More on the negotiated curriculum. My wife has been appointed to new school this week on the Central Coast, about 70kms north of Sydney, so this holiday we have to find a new house and move in about 5 weeks. Its an opportunity to get Miss 5 to start school with her and also to move Mr 7 to the same school. Aside from the hours and hours of running around to pick up and drop off kids that will come to an end – the principal of the school was really open to the idea of negotiating Mr 5s curriculum and finding ways of developing that with us, him and the teacher. To her, supporting the idea that the ‘extra’ time that he gets is used to do someting authentic within the context of what is happening in the classroom – seemed obvious. Previously it was seen as totally disruptive to the ‘teaching of the class’.
What a difference one person could make. I say could, as it may not play out the way we hope, but at least the door is open. Once again it is really clear that improvement opportunities in education of children simply come from open minded people. There really is no benefit in ‘yeah butting’ ideas, simply because they are different.
In the case of children with special needs, 21st Centruy skills – collaboration, communication and construction of knowledge towards goal-orientated learning to me are far more important than ‘rote’ learning. The are not, as I heard this week from someone, ‘motherly’ statements – but imperatives. Personally I think they are more important than remembering discipline information, and in Mr 7s case unless he aquires them at the same time as ‘content’ – then quite simply he tunes right out.
Mr 3 we noticed this week asks us ‘teach me to …’ when he wants to do something. As a fiesty 3 year old it’s already clear that he is an active learner and wants to be hands on, trying and collaborating. He doesn’t accept (beacuse he’s 3) that he can’t do something unless he tries, and has learned to working with his siblings yeilds benefits – but is not about to accept their version of what he can or cannot do. This of course leads to frustration – especially when dealing with Mr 7 who generally makes instant judgements and is not a trial and error kid. Give Mr 7 Lego and ask him to contruct something. Not in the least interested as he visualises only the ‘end’ product. The fastest way to that is to get an adult to do it.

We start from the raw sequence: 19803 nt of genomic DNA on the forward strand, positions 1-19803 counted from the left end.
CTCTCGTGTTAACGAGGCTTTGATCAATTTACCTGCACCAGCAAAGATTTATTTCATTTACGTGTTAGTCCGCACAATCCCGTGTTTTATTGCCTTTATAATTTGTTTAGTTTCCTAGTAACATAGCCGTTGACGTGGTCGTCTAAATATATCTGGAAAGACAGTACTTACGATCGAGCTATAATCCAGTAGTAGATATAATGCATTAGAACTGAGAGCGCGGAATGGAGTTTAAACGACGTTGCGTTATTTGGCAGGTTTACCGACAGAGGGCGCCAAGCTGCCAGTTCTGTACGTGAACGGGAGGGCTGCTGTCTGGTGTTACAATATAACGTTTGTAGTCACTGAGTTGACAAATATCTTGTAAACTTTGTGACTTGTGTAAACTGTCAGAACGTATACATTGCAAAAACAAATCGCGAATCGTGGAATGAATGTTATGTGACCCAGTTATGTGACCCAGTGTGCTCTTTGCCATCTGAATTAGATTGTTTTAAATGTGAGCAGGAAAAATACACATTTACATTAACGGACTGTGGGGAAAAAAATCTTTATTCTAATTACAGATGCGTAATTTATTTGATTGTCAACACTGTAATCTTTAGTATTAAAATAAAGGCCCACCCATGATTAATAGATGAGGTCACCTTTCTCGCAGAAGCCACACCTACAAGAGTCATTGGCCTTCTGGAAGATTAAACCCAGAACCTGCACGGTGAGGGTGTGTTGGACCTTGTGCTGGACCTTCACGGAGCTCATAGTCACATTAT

So in one household there is massive differences in learning, communication, language and collaboration skills. Miss 5 loves to visualise her ideas, Mr 3 likes to ‘build’ things (he wants a bridge for Christmas) and Mr 7 loves technology to contruct – but not kinesthetic construction. There are ‘core’ skills kids need to know – but there is no one ‘rote’ way to learn them. More importantly, having a teacher or school who actually listens to the parents and allows the children to expore authentic learning preferences will, in my view, be a better school.
It’s not the amount of IWBs, the size of the pool, the 1:1 laptops or the prestige name that matters – but the teacher. Mr 7 has survived this year because of the support of 2 people at St.Clair OOSH, before and after school care – who have gone to tremendous efforts to understand him, engage him and support his interests. This is why I think that as ‘people networks’ grow – my kids stand a better chance of at least spending some time in the future with people who have the capacity to interact with them in ways that work (for them).
David Warlick posted about his answers to the ‘yeah buts’ this week and Kevin Jarrett posted about the power of networks. Both of these things give me a lot of hope that teachers begin to wake up to the idea that ‘rote’ learning, based on authoratarian power – is not going to work into the next decade, as effectively as learning how to engage todays kids in todays cultural and social contexts.
Where does it start – with open minded teachers – not ‘tech savvy’ ones. Technology helps grease the wheels -but is neither a cure for engagement – or a disruption to learning methods – and striving to talk about ‘learning’ without using any reference to technology I think brings much greater clarity to the discussions about what 21st Century Learning is. Open minded, authentic, individual and student centered – based on inquiry, but underpinned by ‘core’ explicit learning activities. Not all ‘computer’ based and not one ‘style’ or another – blended learning – because we live blended lives.
I re-read my first post today – and pleased to think that I started with one idea – and that was to try new things. Almost 2 years later, I think I am still doing that, except now I have a much better understanding of how to achieve it and now working with some great people that help me. The point is, that I decided one day, that change had to start with me, not the system.